Insulation is a mainstay of human society. It allows us to erect buffers between ourselves and our situation and experiences, to cushion life’s blows and lessen its impacts. The first form of Insulation may well have been our ancestors’ construction of shelter. And the underlying mechanics of the Insulation process have changed little since, though Insulation has expanded into an elaborate network that touches every aspect of our lives. We insulate with physical mechanisms, we insulate with intellectual constructs, we insulate with emotional topography, we insulate with political arrangements, we insulate with economic striation, we insulate with demographic patterns, we insulate with racial profiles. Insulation mediates between us and a potentially hostile world and seemingly allows us a measure of control over what we will or will not encounter, both personally and socially. Over the millennia this ability to successfully insulate ourselves has brought humankind enormous comfort, longer lives, far less pain, far more pleasure, and vastly increased safety.
That is its upside.
Insulation has also generated an escalating collection of psychological distortions, social imbalances, political pitfalls, and moral challenges for those who practice it. We can’t afford to ignore any of those deficiencies. Indeed, responding to them and adjusting our urge to insulate accordingly will be pivotal in negotiating our future.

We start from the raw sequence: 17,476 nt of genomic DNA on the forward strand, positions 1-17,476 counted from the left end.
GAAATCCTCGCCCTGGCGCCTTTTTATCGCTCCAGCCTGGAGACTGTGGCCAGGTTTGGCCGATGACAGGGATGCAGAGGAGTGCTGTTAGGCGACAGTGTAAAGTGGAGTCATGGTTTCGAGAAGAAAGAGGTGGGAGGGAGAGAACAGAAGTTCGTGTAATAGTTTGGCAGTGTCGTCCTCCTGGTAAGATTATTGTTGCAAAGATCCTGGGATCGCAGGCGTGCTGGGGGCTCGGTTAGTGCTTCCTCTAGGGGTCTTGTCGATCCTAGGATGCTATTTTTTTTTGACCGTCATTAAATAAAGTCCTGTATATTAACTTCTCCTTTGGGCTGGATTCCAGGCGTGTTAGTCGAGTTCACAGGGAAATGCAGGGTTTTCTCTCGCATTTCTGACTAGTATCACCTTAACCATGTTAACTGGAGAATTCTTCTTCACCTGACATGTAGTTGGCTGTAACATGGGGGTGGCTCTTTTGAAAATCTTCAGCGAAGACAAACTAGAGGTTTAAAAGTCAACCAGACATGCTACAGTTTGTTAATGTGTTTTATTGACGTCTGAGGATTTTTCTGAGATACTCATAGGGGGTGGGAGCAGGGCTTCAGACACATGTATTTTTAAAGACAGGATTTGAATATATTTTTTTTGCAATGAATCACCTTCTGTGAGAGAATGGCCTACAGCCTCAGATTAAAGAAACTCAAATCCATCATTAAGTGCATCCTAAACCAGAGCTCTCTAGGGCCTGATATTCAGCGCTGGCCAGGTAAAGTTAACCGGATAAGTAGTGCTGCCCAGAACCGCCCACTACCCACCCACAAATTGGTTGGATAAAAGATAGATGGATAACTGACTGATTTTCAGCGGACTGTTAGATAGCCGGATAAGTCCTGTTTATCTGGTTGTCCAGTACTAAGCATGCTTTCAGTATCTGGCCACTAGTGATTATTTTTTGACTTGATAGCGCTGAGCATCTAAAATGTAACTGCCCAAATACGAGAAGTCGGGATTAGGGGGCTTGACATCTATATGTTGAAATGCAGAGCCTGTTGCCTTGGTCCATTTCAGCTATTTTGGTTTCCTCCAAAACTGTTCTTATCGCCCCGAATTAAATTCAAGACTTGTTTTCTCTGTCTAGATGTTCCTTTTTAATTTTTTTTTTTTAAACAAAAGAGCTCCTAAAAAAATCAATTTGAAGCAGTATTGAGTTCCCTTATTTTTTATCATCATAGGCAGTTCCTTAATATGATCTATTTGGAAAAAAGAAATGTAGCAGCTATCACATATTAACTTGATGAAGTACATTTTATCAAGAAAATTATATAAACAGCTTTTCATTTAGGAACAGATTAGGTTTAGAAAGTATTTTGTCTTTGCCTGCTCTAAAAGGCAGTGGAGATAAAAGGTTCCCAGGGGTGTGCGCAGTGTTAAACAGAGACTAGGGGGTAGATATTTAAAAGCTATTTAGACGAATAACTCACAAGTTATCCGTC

My friend Amy reminded me of Insulation’s downside the other night. She is a lawyer who gave up her profession because she was tired of always arguing. We were both attending a meeting and she caught me up on her life during a break in the agenda. Amy’d just come back from Arizona where her extended family had gathered and Amy expressed amazement at one of her cousins.
“He works for the Air Force,” she explained. “He pilots one of those remote drones over Afghanistan and Pakistan. He just goes to the office, fires up his computer, and spends his day chasing people down and blowing them up on the other side of the world. When his shift ends, he drives home to his wife and kids and dinner in front of the TV, like he’d spent the day ordering produce for the Piggly Wiggly. That he has leveled houses, blown legs off, and scattered corpses doesn’t seem to figure emotionally for him at all. It’s like he has no clue what he’s been doing actually looks like or feels like. It’s a kind of human life without faces or identities, just puffs on the screen and vectors and logarithms, never any screams. He doesn’t really compute that it all means people are dying at his hands. Just targets hit or missed. Talk about Insulation! It doesn’t get more insulated than this.”
I could only nod in agreement.
“Consider the implications of that kind of uncharged, anonymous behavior,” Amy continued. “It’s like the world has been restaged as a video game in which genuine consequences have given way to a reset button. Killing at your fingertips without any of the unseemly mess.”
As Amy suggested, I considered the implications and came up with four for starters: